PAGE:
Most people understand that it’s possible to make money with smart property investments, but they may not know that there are many different ways to make money—and you can choose to optimize for any number of them. Different real estate investors rely on different approaches; for some, it’s better to optimize for a stable, consistent ongoing return, while others prefer more speculative, long-term plays.
No matter what your goals are or how much experience you have, there will be an approach that works for you, whether it’s Florida property or any other state.
Broad Approaches to Property Investing
Let’s start by identifying the three main ways you can make money through property investing.
1. Cash flow. One of the most straightforward approaches is to optimize for cash flow, though it isn’t a strict necessity. In this approach, you’ll purchase a property and attract tenants to occupy that property. You’ll collect income in the form of rent (and sometimes, peripheral services like coin-operated laundry and vending machines), and hopefully, collect more in revenue than you pay in ongoing expenses. Assuming you have a good property in a good area, and consistent occupancy, you should be able to make a profit every month. This is advantageous because it gives you money on an ongoing basis, and because it’s stable and predictable.
2. Flipping. Another approach is to “flip” properties on a short-term basis. The general approach here is to purchase an inexpensive property (usually one that needs to be upgraded or improved), spend time polishing it, and then immediately sell it for a profit. There are some advantages to this approach; notably, it puts you in direct control of the situation, and in some cases, you can make a massive profit. However, a lot of factors need to go your way to make a profit while flipping houses, and if you aren’t careful, you could easily end up losing money.
3. Long-term growth. You could also optimize for long-term growth, choosing properties in neighborhoods or with features that are likely to heavily pay off over time. For example, you might purchase an inexpensive property in a neighborhood that’s still undergoing development; in 10 years, the value of the property could skyrocket. This approach works well for long-term investors, but it lacks the short-term payoff of other strategies. It is important to research what will and will not be a good rental market.
Obviously, you can hybridize these approaches; for example, you can choose a property as a long-term growth play, but still collect monthly rental income from tenants who occupy the building in the meantime. Many property investors try to use multiple strategies at once as a way to diversify their holdings and increase the likelihood of consistent positive returns.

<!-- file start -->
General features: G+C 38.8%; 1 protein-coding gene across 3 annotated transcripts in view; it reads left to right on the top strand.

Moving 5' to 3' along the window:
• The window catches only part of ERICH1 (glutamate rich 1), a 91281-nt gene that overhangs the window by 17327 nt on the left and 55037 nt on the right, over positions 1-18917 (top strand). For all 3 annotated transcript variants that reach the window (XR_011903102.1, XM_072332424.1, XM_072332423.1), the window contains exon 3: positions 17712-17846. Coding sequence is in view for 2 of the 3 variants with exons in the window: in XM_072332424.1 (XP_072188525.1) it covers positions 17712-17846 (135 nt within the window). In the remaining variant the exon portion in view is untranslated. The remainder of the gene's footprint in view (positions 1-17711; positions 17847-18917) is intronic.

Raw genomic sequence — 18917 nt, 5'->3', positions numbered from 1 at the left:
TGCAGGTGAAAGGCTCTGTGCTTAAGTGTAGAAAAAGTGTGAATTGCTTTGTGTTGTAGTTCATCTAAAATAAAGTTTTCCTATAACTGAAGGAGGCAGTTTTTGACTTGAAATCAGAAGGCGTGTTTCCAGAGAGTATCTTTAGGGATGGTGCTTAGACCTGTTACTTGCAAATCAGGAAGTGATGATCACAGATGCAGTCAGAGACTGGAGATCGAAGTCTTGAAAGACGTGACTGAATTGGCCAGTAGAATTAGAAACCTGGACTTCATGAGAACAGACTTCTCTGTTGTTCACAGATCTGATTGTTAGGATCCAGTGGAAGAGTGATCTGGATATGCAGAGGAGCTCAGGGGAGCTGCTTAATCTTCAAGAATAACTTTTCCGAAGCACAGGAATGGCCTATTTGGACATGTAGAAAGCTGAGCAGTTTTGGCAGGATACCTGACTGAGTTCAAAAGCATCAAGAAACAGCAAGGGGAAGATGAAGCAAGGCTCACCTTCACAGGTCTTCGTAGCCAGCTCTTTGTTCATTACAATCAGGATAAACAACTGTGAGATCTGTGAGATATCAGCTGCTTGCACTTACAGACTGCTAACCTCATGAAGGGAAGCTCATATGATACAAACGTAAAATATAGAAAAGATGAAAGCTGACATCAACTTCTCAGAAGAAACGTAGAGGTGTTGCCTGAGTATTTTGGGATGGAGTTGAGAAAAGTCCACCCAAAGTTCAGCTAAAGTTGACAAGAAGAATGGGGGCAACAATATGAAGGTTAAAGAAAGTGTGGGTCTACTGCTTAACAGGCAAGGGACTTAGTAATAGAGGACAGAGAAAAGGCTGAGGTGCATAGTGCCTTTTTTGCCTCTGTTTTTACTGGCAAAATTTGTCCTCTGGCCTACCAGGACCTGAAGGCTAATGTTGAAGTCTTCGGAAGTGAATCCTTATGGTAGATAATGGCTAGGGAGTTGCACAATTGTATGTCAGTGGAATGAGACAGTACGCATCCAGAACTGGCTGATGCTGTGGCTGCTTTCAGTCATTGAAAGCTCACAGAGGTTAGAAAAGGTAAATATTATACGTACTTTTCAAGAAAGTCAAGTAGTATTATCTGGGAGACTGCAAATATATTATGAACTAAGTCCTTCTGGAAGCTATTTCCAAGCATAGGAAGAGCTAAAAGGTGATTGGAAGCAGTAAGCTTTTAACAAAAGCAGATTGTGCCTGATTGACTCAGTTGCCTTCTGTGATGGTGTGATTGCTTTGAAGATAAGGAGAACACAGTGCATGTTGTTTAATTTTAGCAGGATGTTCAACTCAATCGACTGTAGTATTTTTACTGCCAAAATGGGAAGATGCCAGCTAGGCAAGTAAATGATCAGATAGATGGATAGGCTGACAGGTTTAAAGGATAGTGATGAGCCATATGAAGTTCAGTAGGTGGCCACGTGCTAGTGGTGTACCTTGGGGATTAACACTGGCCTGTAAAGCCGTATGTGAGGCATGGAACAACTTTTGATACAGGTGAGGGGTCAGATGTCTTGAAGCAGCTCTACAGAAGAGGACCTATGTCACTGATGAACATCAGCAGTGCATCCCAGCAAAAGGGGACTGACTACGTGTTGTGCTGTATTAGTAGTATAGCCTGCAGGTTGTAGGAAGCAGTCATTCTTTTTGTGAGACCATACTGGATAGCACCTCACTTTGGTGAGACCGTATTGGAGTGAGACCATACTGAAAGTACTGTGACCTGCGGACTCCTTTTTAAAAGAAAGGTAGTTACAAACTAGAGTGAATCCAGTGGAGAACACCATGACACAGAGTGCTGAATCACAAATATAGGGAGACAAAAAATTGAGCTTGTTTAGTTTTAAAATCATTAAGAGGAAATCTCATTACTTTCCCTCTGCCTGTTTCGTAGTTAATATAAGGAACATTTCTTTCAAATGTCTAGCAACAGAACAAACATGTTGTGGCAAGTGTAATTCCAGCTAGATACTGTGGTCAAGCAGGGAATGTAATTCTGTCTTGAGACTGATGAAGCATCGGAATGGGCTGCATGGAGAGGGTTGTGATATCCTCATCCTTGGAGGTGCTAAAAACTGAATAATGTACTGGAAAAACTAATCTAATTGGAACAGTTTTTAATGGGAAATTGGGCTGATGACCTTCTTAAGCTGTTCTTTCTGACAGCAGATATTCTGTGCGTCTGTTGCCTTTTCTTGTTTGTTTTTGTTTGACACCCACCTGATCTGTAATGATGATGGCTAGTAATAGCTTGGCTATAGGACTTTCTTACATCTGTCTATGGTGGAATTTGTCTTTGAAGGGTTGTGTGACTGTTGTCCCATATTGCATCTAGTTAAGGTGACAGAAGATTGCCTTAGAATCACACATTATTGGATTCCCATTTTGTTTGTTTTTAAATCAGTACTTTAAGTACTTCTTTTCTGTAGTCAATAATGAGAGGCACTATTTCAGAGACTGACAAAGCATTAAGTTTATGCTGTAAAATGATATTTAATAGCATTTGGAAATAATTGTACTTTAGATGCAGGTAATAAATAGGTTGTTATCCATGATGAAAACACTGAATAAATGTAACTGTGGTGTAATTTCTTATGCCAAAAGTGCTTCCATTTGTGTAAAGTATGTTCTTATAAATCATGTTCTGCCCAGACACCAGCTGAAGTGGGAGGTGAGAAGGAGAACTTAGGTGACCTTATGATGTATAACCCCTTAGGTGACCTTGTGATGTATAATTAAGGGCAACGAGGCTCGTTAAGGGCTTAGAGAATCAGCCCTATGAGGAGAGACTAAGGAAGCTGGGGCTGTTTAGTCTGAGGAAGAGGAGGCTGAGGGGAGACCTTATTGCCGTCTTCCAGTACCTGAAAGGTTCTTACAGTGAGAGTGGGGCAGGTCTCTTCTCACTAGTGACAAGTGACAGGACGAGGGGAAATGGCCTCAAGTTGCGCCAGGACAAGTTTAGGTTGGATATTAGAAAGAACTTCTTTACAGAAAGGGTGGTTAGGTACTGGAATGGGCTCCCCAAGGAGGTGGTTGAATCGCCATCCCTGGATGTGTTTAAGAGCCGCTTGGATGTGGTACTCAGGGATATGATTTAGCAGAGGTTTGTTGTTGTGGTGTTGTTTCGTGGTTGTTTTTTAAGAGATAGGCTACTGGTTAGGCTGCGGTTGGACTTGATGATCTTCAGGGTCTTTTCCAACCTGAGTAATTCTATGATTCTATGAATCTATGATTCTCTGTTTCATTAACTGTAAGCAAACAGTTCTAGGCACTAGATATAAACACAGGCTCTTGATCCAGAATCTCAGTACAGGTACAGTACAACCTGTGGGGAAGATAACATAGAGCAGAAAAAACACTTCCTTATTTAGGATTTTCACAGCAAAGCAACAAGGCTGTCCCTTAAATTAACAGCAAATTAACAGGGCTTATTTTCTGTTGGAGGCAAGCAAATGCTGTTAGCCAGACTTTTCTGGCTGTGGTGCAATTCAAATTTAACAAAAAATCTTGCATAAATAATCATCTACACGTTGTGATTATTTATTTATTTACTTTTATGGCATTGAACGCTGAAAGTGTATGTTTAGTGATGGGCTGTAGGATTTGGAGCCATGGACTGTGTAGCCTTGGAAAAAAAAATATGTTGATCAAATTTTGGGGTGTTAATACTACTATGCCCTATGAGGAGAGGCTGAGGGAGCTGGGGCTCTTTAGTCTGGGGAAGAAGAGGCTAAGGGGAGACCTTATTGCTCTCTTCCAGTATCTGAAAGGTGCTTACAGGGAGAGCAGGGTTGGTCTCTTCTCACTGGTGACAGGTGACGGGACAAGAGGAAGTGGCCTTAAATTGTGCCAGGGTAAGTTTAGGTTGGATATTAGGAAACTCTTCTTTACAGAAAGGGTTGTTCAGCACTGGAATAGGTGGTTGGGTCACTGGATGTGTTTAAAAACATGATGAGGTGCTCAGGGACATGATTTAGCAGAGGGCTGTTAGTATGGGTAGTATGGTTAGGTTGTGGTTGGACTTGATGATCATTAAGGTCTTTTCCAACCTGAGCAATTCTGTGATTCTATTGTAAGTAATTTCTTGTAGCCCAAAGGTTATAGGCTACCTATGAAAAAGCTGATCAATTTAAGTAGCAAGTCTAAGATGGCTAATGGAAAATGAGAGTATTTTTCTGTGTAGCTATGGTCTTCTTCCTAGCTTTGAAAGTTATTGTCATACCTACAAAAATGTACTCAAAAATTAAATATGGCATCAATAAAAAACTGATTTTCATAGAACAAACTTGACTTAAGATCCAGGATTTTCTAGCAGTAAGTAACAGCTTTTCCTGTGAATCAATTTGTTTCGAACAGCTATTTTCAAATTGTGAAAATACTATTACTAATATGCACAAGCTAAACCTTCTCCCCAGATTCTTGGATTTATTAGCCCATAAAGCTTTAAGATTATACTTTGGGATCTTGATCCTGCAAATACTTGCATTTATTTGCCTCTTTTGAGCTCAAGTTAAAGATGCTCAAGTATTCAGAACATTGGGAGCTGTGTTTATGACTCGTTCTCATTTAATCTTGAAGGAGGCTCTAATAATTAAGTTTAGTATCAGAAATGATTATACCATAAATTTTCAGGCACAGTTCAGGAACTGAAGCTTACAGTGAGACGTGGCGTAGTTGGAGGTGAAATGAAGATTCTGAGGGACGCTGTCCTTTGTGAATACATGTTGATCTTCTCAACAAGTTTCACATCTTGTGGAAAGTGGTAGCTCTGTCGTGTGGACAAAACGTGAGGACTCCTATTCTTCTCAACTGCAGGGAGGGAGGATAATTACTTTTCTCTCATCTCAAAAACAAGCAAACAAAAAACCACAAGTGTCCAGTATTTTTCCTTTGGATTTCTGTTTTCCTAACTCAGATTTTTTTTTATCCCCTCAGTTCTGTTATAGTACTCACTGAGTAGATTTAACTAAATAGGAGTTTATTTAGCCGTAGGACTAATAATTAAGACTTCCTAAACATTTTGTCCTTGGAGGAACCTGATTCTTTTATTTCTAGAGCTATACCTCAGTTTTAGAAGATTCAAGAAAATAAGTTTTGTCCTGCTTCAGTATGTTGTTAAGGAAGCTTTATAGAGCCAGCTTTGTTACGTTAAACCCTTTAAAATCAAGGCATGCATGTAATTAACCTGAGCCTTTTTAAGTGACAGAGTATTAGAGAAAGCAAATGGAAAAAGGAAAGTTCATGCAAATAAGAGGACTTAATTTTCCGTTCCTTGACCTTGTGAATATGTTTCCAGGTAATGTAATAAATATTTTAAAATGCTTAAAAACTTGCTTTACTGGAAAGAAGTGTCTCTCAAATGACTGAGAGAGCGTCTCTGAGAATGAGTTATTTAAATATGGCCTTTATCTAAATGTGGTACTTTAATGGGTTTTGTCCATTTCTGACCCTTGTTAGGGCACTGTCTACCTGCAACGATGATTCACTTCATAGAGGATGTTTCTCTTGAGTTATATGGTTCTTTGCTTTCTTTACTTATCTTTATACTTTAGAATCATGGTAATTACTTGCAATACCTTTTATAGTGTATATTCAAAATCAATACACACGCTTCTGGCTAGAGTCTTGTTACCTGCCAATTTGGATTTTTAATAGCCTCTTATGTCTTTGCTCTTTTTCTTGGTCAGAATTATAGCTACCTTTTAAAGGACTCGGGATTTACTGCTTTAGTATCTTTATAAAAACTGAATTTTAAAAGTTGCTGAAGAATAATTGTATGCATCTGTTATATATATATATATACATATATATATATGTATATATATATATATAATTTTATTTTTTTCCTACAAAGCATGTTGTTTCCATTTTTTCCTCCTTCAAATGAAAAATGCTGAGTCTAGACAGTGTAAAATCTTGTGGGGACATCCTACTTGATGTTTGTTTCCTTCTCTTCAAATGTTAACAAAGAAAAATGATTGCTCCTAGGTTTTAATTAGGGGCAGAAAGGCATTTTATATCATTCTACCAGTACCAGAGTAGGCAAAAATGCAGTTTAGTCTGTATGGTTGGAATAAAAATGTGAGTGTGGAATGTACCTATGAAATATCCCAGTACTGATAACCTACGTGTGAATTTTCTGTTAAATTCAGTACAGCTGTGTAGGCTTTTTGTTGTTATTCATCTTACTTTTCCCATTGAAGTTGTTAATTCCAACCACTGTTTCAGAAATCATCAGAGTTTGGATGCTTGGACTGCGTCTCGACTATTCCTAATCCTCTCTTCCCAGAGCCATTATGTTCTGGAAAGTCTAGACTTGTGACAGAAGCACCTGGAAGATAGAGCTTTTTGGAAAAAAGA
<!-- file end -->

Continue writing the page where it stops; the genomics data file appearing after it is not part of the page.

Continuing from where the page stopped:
Types of Properties to Consider
You can also adjust your approach with different types of properties to add to your portfolio:
4. Single-family homes. As the name implies, single-family homes are meant to house a single family. They tend to be simpler than other types of properties, and therefore make for good first-time investments. However, vacancies can be problematic, since you won’t have multiple active tenants to balance out your generated revenue. Still, you can balance this by holding many single-family homes at once, or by holding single-family homes in addition to other types of properties.
5. Multi-family homes. Depending on where you’re investing, you may also be able to purchase multi-family homes. These are houses designed to house multiple independent tenants at once, sometimes including the owner. For example, you may own a duplex with twin layouts, living in one and renting out the other. You may also choose a property where a different family lives on each floor. These tend to be slightly more complex to manage, but also provide more income stability.
6. Apartment complexes. The next step up is an apartment building, which is a single property that offers several units (sometimes dozens). Again, you’ll have more responsibilities to manage, and the initial purchase price can be high, but you’ll have much more revenue overall and more protection from vacancy-related income disruptions. They’re a frequent target for experienced investors with ample capital.
7. Commercial properties. You may also choose to invest in commercial properties, which are intended to be rented or purchased by businesses. These require an understanding of business fundamentals in addition to property fundamentals, but can be lucrative investments if you make the right plays.
No matter what, if you want to be successful in property investing, you’re going to need experience, guidance, or both. Few people are able to make intelligent, profitable plays immediately; instead, they rely on learning from their own mistakes and the mentorship of other, more experienced investors.
If you decide to start property investing, try not to get hung up on your own mistakes.